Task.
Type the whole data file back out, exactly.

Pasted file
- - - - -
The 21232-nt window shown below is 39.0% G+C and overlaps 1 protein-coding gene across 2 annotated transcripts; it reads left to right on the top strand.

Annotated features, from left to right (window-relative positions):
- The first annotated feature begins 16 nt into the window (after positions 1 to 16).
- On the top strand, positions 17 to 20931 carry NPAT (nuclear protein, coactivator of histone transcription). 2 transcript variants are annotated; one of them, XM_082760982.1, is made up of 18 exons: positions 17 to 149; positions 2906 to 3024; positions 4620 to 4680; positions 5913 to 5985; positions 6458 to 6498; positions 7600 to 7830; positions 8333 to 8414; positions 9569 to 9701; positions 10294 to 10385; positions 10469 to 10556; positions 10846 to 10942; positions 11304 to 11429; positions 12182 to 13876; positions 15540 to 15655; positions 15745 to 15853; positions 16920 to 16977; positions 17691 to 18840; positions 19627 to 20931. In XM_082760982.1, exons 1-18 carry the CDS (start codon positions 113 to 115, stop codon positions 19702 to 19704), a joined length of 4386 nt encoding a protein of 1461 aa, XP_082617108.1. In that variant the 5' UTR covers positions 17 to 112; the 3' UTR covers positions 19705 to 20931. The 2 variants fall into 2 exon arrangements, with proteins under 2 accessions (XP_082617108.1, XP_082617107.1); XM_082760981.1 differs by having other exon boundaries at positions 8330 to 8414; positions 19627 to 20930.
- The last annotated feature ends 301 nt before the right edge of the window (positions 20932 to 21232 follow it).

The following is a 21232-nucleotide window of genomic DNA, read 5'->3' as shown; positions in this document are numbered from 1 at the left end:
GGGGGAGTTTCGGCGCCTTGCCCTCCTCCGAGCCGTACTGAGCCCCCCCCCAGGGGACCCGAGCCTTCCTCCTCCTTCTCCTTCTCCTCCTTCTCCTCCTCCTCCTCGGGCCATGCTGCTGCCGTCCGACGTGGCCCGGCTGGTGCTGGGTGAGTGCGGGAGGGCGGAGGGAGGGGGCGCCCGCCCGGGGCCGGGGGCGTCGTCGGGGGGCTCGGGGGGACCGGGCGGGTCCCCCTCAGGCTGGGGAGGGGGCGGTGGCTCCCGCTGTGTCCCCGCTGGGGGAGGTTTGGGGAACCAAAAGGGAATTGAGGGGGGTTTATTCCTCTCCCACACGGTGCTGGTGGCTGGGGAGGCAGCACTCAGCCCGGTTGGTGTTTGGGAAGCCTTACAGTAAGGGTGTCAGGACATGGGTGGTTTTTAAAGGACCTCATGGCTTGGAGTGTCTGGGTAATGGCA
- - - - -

The 21232-nt window shown below is 39.0% G+C and overlaps 1 protein-coding gene across 2 annotated transcripts; it reads left to right on the top strand.

Annotated features, from left to right (window-relative positions):
- The first annotated feature begins 16 nt into the window (after positions 1 to 16).
- On the top strand, positions 17 to 20931 carry NPAT (nuclear protein, coactivator of histone transcription). 2 transcript variants are annotated; one of them, XM_082760982.1, is made up of 18 exons: positions 17 to 149; positions 2906 to 3024; positions 4620 to 4680; positions 5913 to 5985; positions 6458 to 6498; positions 7600 to 7830; positions 8333 to 8414; positions 9569 to 9701; positions 10294 to 10385; positions 10469 to 10556; positions 10846 to 10942; positions 11304 to 11429; positions 12182 to 13876; positions 15540 to 15655; positions 15745 to 15853; positions 16920 to 16977; positions 17691 to 18840; positions 19627 to 20931. In XM_082760982.1, exons 1-18 carry the CDS (start codon positions 113 to 115, stop codon positions 19702 to 19704), a joined length of 4386 nt encoding a protein of 1461 aa, XP_082617108.1. In that variant the 5' UTR covers positions 17 to 112; the 3' UTR covers positions 19705 to 20931. The 2 variants fall into 2 exon arrangements, with proteins under 2 accessions (XP_082617108.1, XP_082617107.1); XM_082760981.1 differs by having other exon boundaries at positions 8330 to 8414; positions 19627 to 20930.
- The last annotated feature ends 301 nt before the right edge of the window (positions 20932 to 21232 follow it).

The following is a 21232-nucleotide window of genomic DNA, read 5'->3' as shown; positions in this document are numbered from 1 at the left end:
GGGGGAGTTTCGGCGCCTTGCCCTCCTCCGAGCCGTACTGAGCCCCCCCCCAGGGGACCCGAGCCTTCCTCCTCCTTCTCCTTCTCCTCCTTCTCCTCCTCCTCCTCGGGCCATGCTGCTGCCGTCCGACGTGGCCCGGCTGGTGCTGGGTGAGTGCGGGAGGGCGGAGGGAGGGGGCGCCCGCCCGGGGCCGGGGGCGTCGTCGGGGGGCTCGGGGGGACCGGGCGGGTCCCCCTCAGGCTGGGGAGGGGGCGGTGGCTCCCGCTGTGTCCCCGCTGGGGGAGGTTTGGGGAACCAAAAGGGAATTGAGGGGGGTTTATTCCTCTCCCACACGGTGCTGGTGGCTGGGGAGGCAGCACTCAGCCCGGTTGGTGTTTGGGAAGCCTTACAGTAAGGGTGTCAGGACATGGGTGGTTTTTAAAGGACCTCATGGCTTGGAGTGTCTGGGTAATGGCA